The next morning we were due to meet our trail group at nine – this would give us plenty of time to do an early morning drive. Up at 0500, departing at gate opening time at 0600. Early, but still cool and with super light for early morning photography. We headed back up to the same road as the day before to hopefully see the cheetahs. We were not disappointed. We could sit quietly watching the female teaching her three cups how to hunt. They approached a herd of springbok very quietly, but the springbok must have been spooked by something because they ran off. Seeing their prey run away the cheetah decided to rest a bit more. It was now heading towards meeting time for our trail, so we headed back to camp.

Our trail ended about 60km north of the Nossob Camp. We said farewell to our group, and started our meander south to Nossob. We took our time, enjoying the sights, stopping at each waterhole to scan the surroundings for life and action. At the Kwang waterhole we were handsomely rewarded. On the approach we noticed a log with lots of birds on it. We stopped, took our binoculars out, and had a good look. The log was full of vultures, both white-backed and lappet-faced. Next to the vultures, under a tree, was a male lion. And under the next tree was a female lion. They were still quite far away so we inched closer to get a better viewpoint. There was obviously more to be seen as there were about four vehicles parked at the waterhole. When we arrived there we understood why; one male and two female lion were resting under the tree, panting away in the heat, still pink on face and paws from a recent meal. They had no intention of going anywhere for a long time; we had about an hour with them under the trees. While there, the two other lion came to join, and all the vultures – plus two secretary birds, two tawny eagles and a black-chested snake-eagle – came in to drink. For a period of time it looked like a busy airport with vultures queuing up to land. Magic.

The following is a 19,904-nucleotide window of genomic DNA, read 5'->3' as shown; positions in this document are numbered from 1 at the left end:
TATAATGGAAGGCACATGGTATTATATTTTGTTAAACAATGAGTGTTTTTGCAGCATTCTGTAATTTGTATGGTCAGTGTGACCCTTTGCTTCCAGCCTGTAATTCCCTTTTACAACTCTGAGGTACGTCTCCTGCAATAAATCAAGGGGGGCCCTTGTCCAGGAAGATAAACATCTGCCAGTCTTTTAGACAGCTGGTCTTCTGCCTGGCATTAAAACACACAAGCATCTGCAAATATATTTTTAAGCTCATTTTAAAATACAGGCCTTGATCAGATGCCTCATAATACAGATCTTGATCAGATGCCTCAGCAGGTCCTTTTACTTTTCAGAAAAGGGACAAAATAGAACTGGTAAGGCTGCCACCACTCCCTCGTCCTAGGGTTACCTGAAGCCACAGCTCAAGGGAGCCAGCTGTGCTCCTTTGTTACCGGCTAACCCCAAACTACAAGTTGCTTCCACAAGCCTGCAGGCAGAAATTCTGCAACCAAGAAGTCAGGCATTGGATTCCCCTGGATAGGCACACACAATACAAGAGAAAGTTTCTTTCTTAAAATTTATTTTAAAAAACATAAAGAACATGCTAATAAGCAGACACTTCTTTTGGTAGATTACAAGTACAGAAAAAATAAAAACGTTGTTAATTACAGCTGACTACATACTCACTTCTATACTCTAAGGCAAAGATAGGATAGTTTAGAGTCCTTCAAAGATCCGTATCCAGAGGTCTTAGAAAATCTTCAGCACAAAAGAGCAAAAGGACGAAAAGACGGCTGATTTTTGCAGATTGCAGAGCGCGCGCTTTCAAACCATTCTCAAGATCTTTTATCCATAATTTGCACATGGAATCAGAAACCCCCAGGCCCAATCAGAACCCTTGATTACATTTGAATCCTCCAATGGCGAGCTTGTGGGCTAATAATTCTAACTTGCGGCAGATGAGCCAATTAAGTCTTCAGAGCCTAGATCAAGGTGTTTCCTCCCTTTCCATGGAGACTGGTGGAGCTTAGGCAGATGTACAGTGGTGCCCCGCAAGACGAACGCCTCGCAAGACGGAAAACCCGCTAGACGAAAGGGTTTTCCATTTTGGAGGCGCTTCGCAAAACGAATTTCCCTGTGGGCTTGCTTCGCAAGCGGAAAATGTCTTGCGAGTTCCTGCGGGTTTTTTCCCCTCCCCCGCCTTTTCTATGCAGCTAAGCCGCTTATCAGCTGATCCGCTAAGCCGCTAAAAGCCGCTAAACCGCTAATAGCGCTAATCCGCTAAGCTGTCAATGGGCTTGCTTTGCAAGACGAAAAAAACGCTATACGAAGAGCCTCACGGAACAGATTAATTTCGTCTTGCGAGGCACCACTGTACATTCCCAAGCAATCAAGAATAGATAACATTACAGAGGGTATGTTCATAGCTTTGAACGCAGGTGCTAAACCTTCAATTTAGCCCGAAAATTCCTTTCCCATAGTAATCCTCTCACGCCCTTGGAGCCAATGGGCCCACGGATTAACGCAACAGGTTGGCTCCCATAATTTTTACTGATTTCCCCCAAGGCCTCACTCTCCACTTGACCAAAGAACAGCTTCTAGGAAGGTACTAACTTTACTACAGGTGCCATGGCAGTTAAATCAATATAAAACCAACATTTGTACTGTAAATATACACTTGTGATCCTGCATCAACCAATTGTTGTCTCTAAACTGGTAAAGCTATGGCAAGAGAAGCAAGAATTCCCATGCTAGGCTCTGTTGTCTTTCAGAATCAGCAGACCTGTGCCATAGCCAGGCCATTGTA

That night at camp we were also treated to a lion roaring just outside the fence. We could almost feel the vibrations in our tent.